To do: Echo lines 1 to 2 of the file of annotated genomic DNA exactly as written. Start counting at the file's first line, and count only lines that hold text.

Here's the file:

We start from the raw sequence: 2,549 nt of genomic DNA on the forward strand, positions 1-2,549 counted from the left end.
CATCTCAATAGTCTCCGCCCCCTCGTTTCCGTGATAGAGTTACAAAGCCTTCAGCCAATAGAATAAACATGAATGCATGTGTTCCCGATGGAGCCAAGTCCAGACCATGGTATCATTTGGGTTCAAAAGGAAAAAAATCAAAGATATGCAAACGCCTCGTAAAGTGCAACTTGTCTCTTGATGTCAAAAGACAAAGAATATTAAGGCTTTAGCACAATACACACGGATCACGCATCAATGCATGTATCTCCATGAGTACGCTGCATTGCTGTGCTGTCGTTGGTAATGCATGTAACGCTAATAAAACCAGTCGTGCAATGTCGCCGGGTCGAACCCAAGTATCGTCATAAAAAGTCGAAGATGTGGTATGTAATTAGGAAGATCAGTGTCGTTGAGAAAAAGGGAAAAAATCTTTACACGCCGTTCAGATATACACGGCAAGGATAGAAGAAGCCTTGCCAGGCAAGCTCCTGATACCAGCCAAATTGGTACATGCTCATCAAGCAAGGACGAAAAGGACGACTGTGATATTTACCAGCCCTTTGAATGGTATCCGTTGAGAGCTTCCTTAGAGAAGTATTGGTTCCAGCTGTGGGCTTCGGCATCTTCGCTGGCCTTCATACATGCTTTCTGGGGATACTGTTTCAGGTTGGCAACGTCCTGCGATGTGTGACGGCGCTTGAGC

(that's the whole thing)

We start from the raw sequence: 2,549 nt of genomic DNA on the forward strand, positions 1-2,549 counted from the left end.
CATCTCAATAGTCTCCGCCCCCTCGTTTCCGTGATAGAGTTACAAAGCCTTCAGCCAATAGAATAAACATGAATGCATGTGTTCCCGATGGAGCCAAGTCCAGACCATGGTATCATTTGGGTTCAAAAGGAAAAAAATCAAAGATATGCAAACGCCTCGTAAAGTGCAACTTGTCTCTTGATGTCAAAAGACAAAGAATATTAAGGCTTTAGCACAATACACACGGATCACGCATCAATGCATGTATCTCCATGAGTACGCTGCATTGCTGTGCTGTCGTTGGTAATGCATGTAACGCTAATAAAACCAGTCGTGCAATGTCGCCGGGTCGAACCCAAGTATCGTCATAAAAAGTCGAAGATGTGGTATGTAATTAGGAAGATCAGTGTCGTTGAGAAAAAGGGAAAAAATCTTTACACGCCGTTCAGATATACACGGCAAGGATAGAAGAAGCCTTGCCAGGCAAGCTCCTGATACCAGCCAAATTGGTACATGCTCATCAAGCAAGGACGAAAAGGACGACTGTGATATTTACCAGCCCTTTGAATGGTATCCGTTGAGAGCTTCCTTAGAGAAGTATTGGTTCCAGCTGTGGGCTTCGGCATCTTCGCTGGCCTTCATACATGCTTTCTGGGGATACTGTTTCAGGTTGGCAACGTCCTGCGATGTGTGACGGCGCTTGAGC